On Jun 23, 1:27 pm, Mike Christie <[EMAIL PROTECTED]> wrote:
> However, there is issue outstanding I think. I think you then need a new
> a newer kernel (like 2.6.26 or something) so that the block layer can
> see the changes and pick up the scsi layer changes. Also see my comment
> on FSs picking tihs up below.

This could very well be the issue. I'm running 2.6.18 and can't really
upgrade since this is a Xen kernel.

> > Having manually resized the filesystem on the target end, I now get
> > errors on the initiator since the filesystem extents are outside of
> > the apparent device extents.
> I did not get what you said here? So do you have a FS mounted on the
> initiator, then you resize and the FS on the target end (how do you do
> that, do you mount it locally on the target)?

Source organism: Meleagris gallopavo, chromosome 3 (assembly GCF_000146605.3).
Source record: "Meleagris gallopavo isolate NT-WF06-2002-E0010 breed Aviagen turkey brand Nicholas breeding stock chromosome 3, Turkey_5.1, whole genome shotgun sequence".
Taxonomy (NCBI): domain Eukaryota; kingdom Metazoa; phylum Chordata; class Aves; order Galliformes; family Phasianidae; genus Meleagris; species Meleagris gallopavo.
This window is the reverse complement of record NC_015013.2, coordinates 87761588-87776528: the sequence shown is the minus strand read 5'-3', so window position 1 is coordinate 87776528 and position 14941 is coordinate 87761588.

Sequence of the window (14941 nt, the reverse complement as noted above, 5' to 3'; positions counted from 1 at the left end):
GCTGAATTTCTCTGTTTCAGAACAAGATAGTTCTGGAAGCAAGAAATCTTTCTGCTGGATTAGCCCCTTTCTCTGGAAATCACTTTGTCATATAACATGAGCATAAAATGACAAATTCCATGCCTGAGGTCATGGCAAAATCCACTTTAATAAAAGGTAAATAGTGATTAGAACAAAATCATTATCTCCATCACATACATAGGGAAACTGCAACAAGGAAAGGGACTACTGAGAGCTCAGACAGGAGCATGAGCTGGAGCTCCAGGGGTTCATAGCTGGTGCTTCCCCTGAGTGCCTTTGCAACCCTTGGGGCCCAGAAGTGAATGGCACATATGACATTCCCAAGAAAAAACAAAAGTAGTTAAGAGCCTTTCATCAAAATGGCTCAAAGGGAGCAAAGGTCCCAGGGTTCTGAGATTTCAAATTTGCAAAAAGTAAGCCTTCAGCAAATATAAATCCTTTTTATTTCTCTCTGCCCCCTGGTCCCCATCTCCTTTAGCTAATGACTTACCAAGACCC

> I think you have to unmount the FS when you resize the disk. I think we
> can only handle the resizing at the disk level. The FS may not handle
> this dynamically.

What I originally tried to do was to umount the fs on the target and
then resize it, but this fails because the block device's size hasn't
been updated. So instead, I removed the LUN in question from the
initiator. I then resized the fs on the intiator and then recreated
the LUN. The target still hadn't picked up the new size of the block
device, so the filesystem failed a basic sanity check and failed to
mount. (fs size > block device size)

Some filesystems, namely XFS, can support on-line resizing. Actually,
with XFS, in order to use the xfs_growfs utility the fs *must* be
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